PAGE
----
The Valenar hawk, Valenar hound and Valenar steed are presented as archetypal examples of a more general class of creatures: fey animals, inhabited by the spirits of long-dead elven druids, which bond to humanoids (usually elves themselves, but not always) as companions. This bond is distinct from, and potentially in addition to, that of the Beast Master ranger’s companion animal; it allows telepathic communication over a distance of up to 100 feet. With a little reverse engineering, you can make a Valenar animal out of any beast stat block by applying the following template (approximate, since the changes aren’t as consistent as those of, say, nonhumanoid skeletons):
- Add a total of 21 points to the beast’s ability scores, bringing its Intelligence to 9 or greater, its Wisdom to 15 or greater and its Charisma to 11 or greater.
- Add proficiency in Perception and increase its passive Perception accordingly.
- Allow it to understand Common, Elvish and Sylvan.
- Add the Bonding trait, whose wording is identical across all three of the archetypal Valenar animals.
- Recalculate the attack bonus, damage and saving throw DCs of its existing attack(s) based on its new ability scores.
And that’s basically it. Unless you deliberately mess with a beast’s ability contour by adding lots of points to an ability that isn’t already its strong suit, a Valenar animal will fight in largely the same way as an ordinary animal of the same species. As it happens, the hawk, hound and steed are all fast, flexible shock attackers that can Disengage and escape easily if things go poorly after they strike.
However, thanks to its increased Intelligence and Wisdom and the Bonding trait, a Valenar animal gains the ability to coordinate with the humanoid to which it’s bonded. Thus, a Valenar hawk, for example, might use its Keen Sight to act as a spotter for its companion, telepathically informing them where to shoot. A Valenar hound might use its Keen Smell to sniff out a hidden enemy, then knock it prone with a Bite attack and tell its companion to close in to melee range for an attack with advantage. A Valenar steed makes an excellent independent mount (see Player’s Handbook, chapter 9, “Controlling a Mount”), as it can act freely on its own turn but also discuss options with its rider.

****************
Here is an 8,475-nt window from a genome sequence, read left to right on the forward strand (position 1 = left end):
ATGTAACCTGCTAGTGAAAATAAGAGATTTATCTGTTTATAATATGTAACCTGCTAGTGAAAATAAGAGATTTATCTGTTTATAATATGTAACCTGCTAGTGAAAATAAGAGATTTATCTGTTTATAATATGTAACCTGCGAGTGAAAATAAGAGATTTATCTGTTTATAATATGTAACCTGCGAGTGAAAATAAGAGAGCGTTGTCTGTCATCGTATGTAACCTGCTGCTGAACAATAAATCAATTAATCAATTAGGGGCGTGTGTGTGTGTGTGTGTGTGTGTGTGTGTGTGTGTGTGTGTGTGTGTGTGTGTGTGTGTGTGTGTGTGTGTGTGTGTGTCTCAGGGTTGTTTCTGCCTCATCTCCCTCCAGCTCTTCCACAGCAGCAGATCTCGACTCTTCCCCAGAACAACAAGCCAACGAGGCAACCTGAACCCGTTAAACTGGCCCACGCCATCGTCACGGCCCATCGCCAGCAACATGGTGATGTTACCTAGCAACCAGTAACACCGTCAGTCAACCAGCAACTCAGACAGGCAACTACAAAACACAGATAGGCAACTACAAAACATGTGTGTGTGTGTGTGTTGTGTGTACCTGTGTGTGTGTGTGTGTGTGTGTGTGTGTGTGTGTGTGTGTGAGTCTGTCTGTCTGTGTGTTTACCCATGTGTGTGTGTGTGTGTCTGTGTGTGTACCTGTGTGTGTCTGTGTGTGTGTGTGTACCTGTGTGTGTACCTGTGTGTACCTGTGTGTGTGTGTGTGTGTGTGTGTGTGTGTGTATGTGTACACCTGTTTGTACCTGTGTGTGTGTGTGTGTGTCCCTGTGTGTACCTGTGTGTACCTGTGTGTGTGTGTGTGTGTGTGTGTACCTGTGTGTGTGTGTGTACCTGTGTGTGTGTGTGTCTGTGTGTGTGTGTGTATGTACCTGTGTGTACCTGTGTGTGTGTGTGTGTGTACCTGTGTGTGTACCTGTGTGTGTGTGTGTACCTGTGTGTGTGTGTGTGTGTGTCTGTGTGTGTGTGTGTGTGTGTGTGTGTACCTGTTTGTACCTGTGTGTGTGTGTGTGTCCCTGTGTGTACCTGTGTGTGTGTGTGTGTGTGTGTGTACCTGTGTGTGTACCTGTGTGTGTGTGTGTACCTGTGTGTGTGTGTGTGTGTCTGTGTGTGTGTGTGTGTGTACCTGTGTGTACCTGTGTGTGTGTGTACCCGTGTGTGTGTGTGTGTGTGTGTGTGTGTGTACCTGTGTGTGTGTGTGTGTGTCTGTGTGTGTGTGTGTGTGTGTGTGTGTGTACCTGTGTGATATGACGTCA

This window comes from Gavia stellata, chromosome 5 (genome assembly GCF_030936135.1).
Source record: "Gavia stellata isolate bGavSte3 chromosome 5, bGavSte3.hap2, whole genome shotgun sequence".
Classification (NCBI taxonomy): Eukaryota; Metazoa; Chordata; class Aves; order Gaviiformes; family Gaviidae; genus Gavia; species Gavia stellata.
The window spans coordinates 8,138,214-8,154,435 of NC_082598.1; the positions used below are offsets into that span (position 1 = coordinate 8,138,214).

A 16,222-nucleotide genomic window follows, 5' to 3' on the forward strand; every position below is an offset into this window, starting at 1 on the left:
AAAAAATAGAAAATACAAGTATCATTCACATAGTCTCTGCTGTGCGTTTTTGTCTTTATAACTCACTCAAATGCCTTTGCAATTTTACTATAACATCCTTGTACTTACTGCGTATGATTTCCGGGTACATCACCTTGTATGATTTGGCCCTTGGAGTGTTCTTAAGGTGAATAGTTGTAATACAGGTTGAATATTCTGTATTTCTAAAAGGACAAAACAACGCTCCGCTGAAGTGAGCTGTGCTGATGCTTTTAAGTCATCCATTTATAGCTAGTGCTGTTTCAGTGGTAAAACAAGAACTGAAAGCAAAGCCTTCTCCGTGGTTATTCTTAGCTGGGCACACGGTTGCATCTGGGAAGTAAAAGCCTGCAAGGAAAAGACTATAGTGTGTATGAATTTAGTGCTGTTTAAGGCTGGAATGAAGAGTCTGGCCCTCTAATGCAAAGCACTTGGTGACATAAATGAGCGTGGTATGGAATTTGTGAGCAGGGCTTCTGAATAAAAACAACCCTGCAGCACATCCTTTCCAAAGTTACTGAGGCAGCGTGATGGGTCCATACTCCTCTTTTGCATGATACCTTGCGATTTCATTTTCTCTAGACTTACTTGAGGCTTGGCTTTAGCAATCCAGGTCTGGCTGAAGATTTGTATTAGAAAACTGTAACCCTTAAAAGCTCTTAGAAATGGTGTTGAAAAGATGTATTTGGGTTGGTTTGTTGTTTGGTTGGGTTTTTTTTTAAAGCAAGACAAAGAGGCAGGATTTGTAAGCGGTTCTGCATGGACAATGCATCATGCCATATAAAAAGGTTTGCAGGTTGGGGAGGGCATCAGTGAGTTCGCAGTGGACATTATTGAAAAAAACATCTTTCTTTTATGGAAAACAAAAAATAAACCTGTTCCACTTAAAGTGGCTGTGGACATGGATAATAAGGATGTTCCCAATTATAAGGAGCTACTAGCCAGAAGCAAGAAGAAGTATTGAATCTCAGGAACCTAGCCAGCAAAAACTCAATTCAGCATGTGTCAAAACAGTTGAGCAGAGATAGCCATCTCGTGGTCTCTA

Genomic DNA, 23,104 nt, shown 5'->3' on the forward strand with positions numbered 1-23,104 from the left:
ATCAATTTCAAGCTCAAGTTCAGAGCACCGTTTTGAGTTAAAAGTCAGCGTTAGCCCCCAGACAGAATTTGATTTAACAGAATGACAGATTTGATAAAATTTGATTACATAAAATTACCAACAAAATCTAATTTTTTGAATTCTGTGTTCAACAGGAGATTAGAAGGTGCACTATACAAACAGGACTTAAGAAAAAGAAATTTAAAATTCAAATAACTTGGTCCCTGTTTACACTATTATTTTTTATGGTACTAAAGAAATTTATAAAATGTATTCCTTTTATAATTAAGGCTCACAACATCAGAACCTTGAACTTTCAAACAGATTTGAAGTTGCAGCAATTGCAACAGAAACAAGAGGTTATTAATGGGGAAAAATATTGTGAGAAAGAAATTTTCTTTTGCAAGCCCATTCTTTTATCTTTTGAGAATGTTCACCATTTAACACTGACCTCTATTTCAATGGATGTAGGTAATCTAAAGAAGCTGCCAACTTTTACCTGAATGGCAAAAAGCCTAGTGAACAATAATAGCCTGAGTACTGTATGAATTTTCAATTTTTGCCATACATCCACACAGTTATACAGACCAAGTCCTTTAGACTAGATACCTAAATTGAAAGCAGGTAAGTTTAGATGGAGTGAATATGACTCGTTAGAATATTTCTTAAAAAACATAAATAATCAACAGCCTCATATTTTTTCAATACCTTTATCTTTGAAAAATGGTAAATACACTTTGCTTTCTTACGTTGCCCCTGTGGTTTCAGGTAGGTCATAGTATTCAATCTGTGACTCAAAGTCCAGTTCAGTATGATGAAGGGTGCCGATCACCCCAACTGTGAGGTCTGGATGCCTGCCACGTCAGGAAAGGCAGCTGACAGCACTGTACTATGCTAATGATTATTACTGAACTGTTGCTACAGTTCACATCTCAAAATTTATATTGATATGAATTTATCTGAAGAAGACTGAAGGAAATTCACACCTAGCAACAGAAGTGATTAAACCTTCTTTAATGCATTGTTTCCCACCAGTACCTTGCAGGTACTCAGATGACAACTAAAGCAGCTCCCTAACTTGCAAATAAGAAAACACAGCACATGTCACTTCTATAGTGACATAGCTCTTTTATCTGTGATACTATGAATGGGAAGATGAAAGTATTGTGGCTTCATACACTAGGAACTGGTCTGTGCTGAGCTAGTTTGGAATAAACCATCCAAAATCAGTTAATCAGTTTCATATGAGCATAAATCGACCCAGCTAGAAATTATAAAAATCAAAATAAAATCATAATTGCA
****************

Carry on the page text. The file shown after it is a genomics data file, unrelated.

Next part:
The question arises, what part is a Valenar animal playing in your adventure, anyway? Is it the companion of a player character or the companion of a villain? If it’s a PC’s companion, who’s running it, the player or the Dungeon Master? I’d generally expect the DM to run it, since it’s effectively an NPC, not a player-run appendage of the PC like the ranger’s companion and not a copiloted sidekick like the retainers of a PC with the Knight background. But this means that player and DM can’t have an adversarial relationship: As when a PC casts conjure animals, the DM is ethically obligated to make choices that don’t screw the player over.
That being said, the DM isn’t required to hurl a Valenar animal into the path of incoming danger in order to save a PC’s skin, either. Despite the nature of the bond, these creatures have a healthy self-preservation instinct, and they’re more useful to their companions alive than dead. A seriously wounded Valenar animal (reduced to 40 percent or less of its maximum hit points) retreats to safety, apologizing to its companion that it wasn’t able to do more. Conversely, though, a healthy Valenar animal willingly places itself between a seriously wounded companion and their enemy, delaying the enemy so that the companion can withdraw.
With the publication of Tasha’s Cauldron of Everything, it’s amusing to note that all three of the archetypal Valenar animals published in Eberron: Rising From the Last War, having challenge ratings of 1/2 or lower, qualify as sidekicks! However, if you make a spellcasting sidekick out of a Valenar animal, I’d suggest that you ought to limit it to the Healer role, since it is, canonically, an ex-druid. Pretty awesome, though, to have a keen-eyed bird of prey that can target enemies hidden from you with sacred flame, a dog that can lick you healthy again with cure wounds or a horse that can give you guidance as you ride it!
Note that Valenar animals are classified as fey creatures and therefore are ineligible to be summoned with conjure animals. They are eligible to be summoned with conjure woodland beings, but this spell is a bit of a trap choice, because except for Bonding, Valenar animals don’t have any powers beyond those of ordinary animals of the same species, and you can’t take advantage of Bonding within the duration of the spell. You simply get fewer hawks/mastiffs/riding horses than you would have by casting the 3rd-level conjure animals (because the Valenar versions’ CRs are higher), or you get a fey creature with fewer interesting abilities than a sea hag, dryad or blink dog possesses.
If conjure woodland beings is a pointless waste of a spell level when used to summon Valenar animals, conjure fey is an even greater waste—but also a potentially entertaining waste, because (a) the caster gets to choose the creature summoned, and (b) the CR 6 ceiling permits such awesome concoctions as the Valenar elephant, the Valenar orca and the Valenar polar bear.
Next: dusk hags.